The nineteen poems selected by Charlotte Brontë (BRAHNT-ee) to print with her sister Anne’s work in Poems by Currer, Ellis, and Acton Bell (1846) were her only other works published during her lifetime. The juvenilia produced by the four Brontë children—Charlotte, Emily, Anne, and Branwell—between 1824 and 1839 are scattered in libraries and private collections. Some of Charlotte’s contributions have been published in The Twelve Adventurers, and Other Stories (1925), Legends of Angria (1933), The Search After Happiness (1969), Five Novelettes (1971), and The Secret and Lily Hart (1979). A fragment of a novel written during the last year of Brontë’s life was published as Emma in the Cornhill Magazine in 1860 and is often reprinted in editions of The Professor. The Complete Poems of Charlotte Brontë appeared in 1923. Other brief selections, fragments, and ephemera have been printed in Transactions and Other Publications of the Brontë Society. The nineteen-volume Shakespeare Head Brontë (1931-1938), edited by T. J. Wise and J. A. Symington, contains all of the novels, four volumes of life and letters, two volumes of miscellaneous writings, and two volumes of poems.
Charlotte Brontë brought to English fiction an intensely personal voice. Her books show the moral and emotional growth of herprotagonists almost entirely by self-revelation. Her novels focus on individual self-fulfillment; they express the subjective interior world not only in thoughts, dreams, visions, and symbols but also by projecting inner states through external objects, secondary characters, places, events, and weather. Brontë’s own experiences and emotions inform thenarrative presence. “Perhaps no other writer of her time,” wrote Margaret Oliphant in 1855, “has impressed her mark so clearly on contemporary literature, or drawn so many followers into her own peculiar path.”
The personal voice, which blurs the distances separating novelist, protagonist, and reader, accounts for much of the critical ambivalence toward Brontë’s work. Generations of unsophisticated readers have identified with Jane Eyre; thousands of romances and modern gothics have used Brontë’s situations and invited readers to step into the fantasy. Brontë’s novels, however, are much more than simply the common reader’s daydreams. They are rich enough to allow a variety of critical approaches. They have been studied in relation to traditions (gothic, provincial, realistic, Romantic); read for psychological, linguistic, Christian, social, economic, and personal interpretations; and analyzed in terms of symbolism, imagery, metaphor, viewpoint, narrative distance, and prose style. Because the novels are so clearly wrought from the materials of their author’s life, psychoanalytic andfeminist criticism has proved rewarding. In Brontë’s work, a woman author makes significant statements about issues central to women’s lives. Most of her heroines are working women; each feels the pull of individual self-development against the wish for emotional fulfillment, the tension between sexual energies and social realities, the almost unresolvable conflict between love and independence.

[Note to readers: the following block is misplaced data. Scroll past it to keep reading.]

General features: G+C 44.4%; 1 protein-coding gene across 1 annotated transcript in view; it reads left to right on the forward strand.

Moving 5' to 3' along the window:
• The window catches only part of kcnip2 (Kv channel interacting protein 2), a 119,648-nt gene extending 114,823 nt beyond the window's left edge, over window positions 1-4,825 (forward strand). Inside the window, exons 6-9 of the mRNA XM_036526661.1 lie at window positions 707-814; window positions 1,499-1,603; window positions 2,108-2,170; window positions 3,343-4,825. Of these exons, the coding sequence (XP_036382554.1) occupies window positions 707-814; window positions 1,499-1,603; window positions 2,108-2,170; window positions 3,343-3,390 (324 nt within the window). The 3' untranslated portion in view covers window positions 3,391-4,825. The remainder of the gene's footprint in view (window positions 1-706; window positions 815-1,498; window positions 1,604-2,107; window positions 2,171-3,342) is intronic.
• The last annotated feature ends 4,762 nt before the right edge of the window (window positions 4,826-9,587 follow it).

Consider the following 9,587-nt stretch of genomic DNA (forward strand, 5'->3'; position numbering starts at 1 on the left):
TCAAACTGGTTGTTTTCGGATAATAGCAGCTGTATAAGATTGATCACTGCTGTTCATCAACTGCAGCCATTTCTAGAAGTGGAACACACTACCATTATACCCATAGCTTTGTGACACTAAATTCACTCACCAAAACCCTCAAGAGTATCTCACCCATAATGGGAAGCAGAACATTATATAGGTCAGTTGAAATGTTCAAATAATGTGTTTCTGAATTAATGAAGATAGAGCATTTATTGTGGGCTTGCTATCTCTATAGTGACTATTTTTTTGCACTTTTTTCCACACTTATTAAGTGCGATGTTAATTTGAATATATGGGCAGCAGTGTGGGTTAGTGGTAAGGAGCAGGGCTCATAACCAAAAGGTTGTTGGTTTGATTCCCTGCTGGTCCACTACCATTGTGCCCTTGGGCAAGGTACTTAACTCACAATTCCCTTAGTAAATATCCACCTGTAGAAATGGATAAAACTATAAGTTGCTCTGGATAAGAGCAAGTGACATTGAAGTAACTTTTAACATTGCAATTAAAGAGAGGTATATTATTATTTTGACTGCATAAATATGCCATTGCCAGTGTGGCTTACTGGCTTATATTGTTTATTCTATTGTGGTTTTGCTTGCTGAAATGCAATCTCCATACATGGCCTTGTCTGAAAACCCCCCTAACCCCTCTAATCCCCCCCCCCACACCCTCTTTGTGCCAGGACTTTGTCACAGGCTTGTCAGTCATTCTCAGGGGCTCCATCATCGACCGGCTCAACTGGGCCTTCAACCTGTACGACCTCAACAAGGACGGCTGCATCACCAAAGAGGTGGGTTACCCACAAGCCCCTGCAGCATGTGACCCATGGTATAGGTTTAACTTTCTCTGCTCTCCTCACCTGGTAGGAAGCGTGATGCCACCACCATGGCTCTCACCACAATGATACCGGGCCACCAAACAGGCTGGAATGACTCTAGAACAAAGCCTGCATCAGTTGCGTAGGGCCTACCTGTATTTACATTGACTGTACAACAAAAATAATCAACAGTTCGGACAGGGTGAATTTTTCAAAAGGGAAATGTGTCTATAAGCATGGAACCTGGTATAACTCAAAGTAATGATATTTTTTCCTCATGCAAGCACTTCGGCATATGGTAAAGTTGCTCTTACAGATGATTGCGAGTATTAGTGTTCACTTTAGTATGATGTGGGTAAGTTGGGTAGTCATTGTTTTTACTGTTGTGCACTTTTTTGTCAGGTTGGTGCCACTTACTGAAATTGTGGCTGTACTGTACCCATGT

Does Charlotte Brontë’s father or his children themselves deserve more credit for their creativity as youngsters?
How do major characters in Brontë’s novels mirror the author’s extraordinary ability to overcome obstacles to her creative achievements?
Explain Brontë’s knowledge of Romantic poets and her keenness for art as bases for her depiction of nature in her novels.
What combination of personal traits makes Jane Eyre such a successful heroine?
Discuss whether Villette deserves a higher rank in English fiction than it has received.
Barker, Juliet. The Brontës. New York: St. Martin’s Press, 1995. This massive study of the entire Brontë family sometimes overwhelms with detail, but it presents a complete picture of one of English literature’s most intriguing and productive families. Barker’s analysis of the juvenilia, in particular, constitutes a major contribution to Brontë scholarship. Not surprisingly, the author has more to say about Charlotte than about other members of the family.
Edwards, Mike. Charlotte Brontë: The Novels. New York: St. Martin’s Press, 1999. Extracts sections from Jane Eyre, Shirley, and Villette to analyze the layers of meaning and the combination of realism and fantasy in these texts.
Fraser, Rebecca. The Brontës: Charlotte Brontë and Her Family. New York: Crown, 1988. Thorough and engrossing biography of Charlotte Brontë and the rest of the Brontë family is carefully researched and annotated and offers a vividly written portrait of the Brontës and their world. Makes use of letters, published and unpublished manuscripts, and contemporary news sources to examine this complex literary family.
Gaskell, Elizabeth C. The Life of Charlotte Brontë. 1857. Reprint. London: Penguin Books, 1975. Still an indispensable source for any student of Charlotte Brontë’s life, this biography offers the insights that Gaskell gained through her long friendship with Brontë. Herself a popular novelist of the time, Gaskell creates a memorable picture of Brontë both as a writer and as a woman.
Gates, Barbara Timm. Critical Essays on Charlotte Brontë. Boston: G. K. Hall, 1990. The collection...
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